Teacher Philip Kaplan left the following comment on the blog:


The plight of Our Children, our schools and our nation



The ranks of special education students are swelling, and as the breakdown of society continues to impact the ability of public schools to deliver resources and services, the crisis deepens. Teaching today’s students is difficult by any definition, and as educators are blamed for the consequences of society’s collective abandonment and subsequent surrender of their young people to technological marvels, enter the government with their ridiculous plans to hold us, and only us, accountable. Enter the right wing politicians, desperate to discredit teachers to ensure funding for their political campaigns. They have blindsided us, stabbed us in the back, and have squarely pinned the blame for America’s problems on America’s teachers



There are dozens of variables in a child’s education, and to choose one variable, the teachers, and to choose two arbitrary points during the school year to measure that variable, is statistically speaking, unsupportable by any stretch of any imagination.



As I watched my ten and eleven year old children sit before their computer screens, as springtime weather called to them from outside the windows, as dozens of tests collected into one big massive distaste in their minds, I thought how absurd this whole picture looked. For two hours of silence, a highly unnatural condition for them to endure, I watched them struggle to do their best.



Two measuring points on a 180 day continuum was going to translate into my measurement as a teacher. Two arbitrarily chosen points on a wildly fluctuating line that changed as quickly as a child’s mood and their willingness and ability to focus and discipline their minds.



Now I fully understand the need to ensure effective educators. I fully understand that bad teachers exist and that the right wing agenda is to kill all the apples in the basket because of the one or two rotten ones. I fully understand that most teachers, most of the time, work hard to create a small oasis of hope and happiness if many of our most troubled areas. But most importantly, I understand, from the moment a child is born, that single event of lottery predicts and creates (perhaps a self-perpetuating lesson) an environment that leads one way or another. To believe otherwise is pure hypocrisy or self-delusion.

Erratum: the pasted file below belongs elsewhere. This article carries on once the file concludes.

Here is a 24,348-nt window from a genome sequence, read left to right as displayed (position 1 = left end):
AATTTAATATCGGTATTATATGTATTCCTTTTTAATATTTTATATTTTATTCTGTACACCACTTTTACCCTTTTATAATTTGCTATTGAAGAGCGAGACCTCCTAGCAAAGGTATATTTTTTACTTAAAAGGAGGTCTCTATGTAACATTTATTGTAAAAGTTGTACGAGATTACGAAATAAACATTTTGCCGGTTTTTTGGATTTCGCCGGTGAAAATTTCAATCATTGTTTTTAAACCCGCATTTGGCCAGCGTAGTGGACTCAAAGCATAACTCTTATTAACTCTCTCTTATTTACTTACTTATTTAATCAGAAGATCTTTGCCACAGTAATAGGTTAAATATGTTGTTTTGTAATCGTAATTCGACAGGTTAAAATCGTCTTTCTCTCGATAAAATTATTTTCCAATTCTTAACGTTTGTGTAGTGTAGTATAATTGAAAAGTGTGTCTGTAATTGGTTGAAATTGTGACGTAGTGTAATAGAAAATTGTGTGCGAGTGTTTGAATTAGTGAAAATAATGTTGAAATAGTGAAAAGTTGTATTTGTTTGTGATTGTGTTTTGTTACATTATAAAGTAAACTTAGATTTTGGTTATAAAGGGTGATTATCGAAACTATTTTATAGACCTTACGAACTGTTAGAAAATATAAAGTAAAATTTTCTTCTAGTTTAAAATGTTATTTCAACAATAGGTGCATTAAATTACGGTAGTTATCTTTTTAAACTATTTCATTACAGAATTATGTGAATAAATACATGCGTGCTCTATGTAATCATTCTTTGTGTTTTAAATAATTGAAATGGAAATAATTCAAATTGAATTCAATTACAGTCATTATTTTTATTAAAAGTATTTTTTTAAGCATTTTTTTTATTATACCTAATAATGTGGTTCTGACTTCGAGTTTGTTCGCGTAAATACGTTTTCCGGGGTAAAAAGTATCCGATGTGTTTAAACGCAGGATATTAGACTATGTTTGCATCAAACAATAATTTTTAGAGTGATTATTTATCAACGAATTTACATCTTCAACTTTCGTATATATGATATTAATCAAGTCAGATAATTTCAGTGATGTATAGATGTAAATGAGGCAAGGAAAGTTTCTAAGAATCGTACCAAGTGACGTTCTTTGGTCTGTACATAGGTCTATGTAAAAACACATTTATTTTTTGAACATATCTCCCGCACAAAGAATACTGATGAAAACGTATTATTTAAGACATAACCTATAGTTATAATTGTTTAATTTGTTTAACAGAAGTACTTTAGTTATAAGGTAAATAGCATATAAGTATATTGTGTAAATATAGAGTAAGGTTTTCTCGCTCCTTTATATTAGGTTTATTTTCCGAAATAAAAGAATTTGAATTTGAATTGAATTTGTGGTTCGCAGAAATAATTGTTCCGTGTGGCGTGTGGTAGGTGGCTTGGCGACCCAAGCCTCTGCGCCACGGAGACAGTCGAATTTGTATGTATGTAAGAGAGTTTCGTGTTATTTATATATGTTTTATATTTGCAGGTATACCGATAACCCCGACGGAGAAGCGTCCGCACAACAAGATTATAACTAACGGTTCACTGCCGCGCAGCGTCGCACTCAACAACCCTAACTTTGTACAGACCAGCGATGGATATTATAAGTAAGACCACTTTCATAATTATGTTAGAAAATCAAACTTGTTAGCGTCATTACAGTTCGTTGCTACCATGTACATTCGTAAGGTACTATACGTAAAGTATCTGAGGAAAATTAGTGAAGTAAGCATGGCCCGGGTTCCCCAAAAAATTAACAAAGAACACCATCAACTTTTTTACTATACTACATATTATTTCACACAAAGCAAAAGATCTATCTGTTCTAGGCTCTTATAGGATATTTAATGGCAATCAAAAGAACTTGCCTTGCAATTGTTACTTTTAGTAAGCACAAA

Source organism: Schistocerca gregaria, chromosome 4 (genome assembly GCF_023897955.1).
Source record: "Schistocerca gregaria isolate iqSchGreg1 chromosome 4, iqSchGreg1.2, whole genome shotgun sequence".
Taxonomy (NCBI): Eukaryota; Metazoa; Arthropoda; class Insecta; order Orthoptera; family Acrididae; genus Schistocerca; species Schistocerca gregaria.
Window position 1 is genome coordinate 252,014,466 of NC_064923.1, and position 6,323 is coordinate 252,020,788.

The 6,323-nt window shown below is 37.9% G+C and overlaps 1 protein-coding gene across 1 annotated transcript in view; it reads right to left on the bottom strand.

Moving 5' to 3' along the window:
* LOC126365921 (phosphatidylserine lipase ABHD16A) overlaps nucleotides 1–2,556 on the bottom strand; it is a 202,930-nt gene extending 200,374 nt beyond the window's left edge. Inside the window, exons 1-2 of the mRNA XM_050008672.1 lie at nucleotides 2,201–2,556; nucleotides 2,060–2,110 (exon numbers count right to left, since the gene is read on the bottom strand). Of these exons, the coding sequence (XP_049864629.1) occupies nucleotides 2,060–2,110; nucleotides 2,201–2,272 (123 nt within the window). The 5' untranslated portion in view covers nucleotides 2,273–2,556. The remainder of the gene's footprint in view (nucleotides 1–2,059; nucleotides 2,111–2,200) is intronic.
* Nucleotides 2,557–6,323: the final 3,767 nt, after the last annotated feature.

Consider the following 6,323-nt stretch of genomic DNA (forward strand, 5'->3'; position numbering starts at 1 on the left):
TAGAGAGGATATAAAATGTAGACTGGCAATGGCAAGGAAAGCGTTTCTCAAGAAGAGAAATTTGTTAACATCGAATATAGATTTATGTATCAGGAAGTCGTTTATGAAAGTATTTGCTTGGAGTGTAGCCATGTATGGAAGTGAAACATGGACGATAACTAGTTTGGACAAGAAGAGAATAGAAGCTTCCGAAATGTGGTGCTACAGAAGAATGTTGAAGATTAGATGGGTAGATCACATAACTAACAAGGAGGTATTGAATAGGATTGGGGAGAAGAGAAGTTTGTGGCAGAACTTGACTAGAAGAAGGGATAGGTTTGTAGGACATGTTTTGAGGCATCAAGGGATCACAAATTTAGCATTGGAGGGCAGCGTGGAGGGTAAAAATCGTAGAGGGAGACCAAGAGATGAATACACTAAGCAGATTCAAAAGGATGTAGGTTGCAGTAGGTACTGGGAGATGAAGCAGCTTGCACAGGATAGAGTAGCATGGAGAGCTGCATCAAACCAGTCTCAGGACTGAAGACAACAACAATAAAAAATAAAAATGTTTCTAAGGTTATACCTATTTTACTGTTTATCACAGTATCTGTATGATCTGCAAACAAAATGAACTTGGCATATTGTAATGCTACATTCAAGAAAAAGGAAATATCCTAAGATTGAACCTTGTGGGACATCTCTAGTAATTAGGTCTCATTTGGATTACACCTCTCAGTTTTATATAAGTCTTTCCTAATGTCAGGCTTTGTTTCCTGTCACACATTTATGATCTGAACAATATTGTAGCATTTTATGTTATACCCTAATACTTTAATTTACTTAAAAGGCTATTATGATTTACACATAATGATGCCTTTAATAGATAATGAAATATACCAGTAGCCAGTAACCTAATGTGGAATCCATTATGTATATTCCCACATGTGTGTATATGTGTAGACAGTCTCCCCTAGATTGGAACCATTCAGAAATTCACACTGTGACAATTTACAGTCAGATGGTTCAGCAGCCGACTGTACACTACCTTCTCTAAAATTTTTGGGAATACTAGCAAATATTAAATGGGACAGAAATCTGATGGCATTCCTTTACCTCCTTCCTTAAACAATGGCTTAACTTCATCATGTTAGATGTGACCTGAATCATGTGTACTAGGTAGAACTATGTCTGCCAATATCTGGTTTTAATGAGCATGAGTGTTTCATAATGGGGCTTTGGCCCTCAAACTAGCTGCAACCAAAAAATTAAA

I even support the idea of accountability, but only when calibrated properly against the other variables that impact a child’s future just as deeply as we do. Start with the school’s ability or willingness to enforce a behavioral code, making the students accountable for their behavior. We will call that the Coefficient of School Effectiveness (COSE) Does the school itself create a calm and safe environment in which both students and staff feel that effective learning can take place. Then widen the circle and look at the school district’s willingness and ability to provide the necessary curriculum and resources that should lead to good learning outcomes (Assuming the district has the school’s “back” when it comes to behavioral accountability). Does the district provide enough adults in each school? We will call that the Coefficient of District Effectiveness (CODE)

Looking at the next layer of accountability, the school funding formulas that the states and districts use to purchase all the resource’s necessary to lead to good learning outcomes. Look at the average per student expenditure. Is that funding stream secure, or is it open to the vagaries of a whimsical legislature, intent on securing the necessary votes to remain in office? Is there flexibility built in to ensure that the five year old who enters school reading already at a first grade level is properly challenged? Is there flexibility built in to ensure that the five year old who barely recognizes letters and colors has the necessary interventions to quickly bring him or her up to an equal footing as their peers? Let’s call that the Coefficient of Funding (COF). Let’s not forget to mention the state’s scrutiny on a district’s suspension rates or dropout rates, and whether or not those numbers impact present or future funding. Oh, and the various organizations who sue districts for suspension rates or special ed rates for minorities that are out of line with what they believe they should be.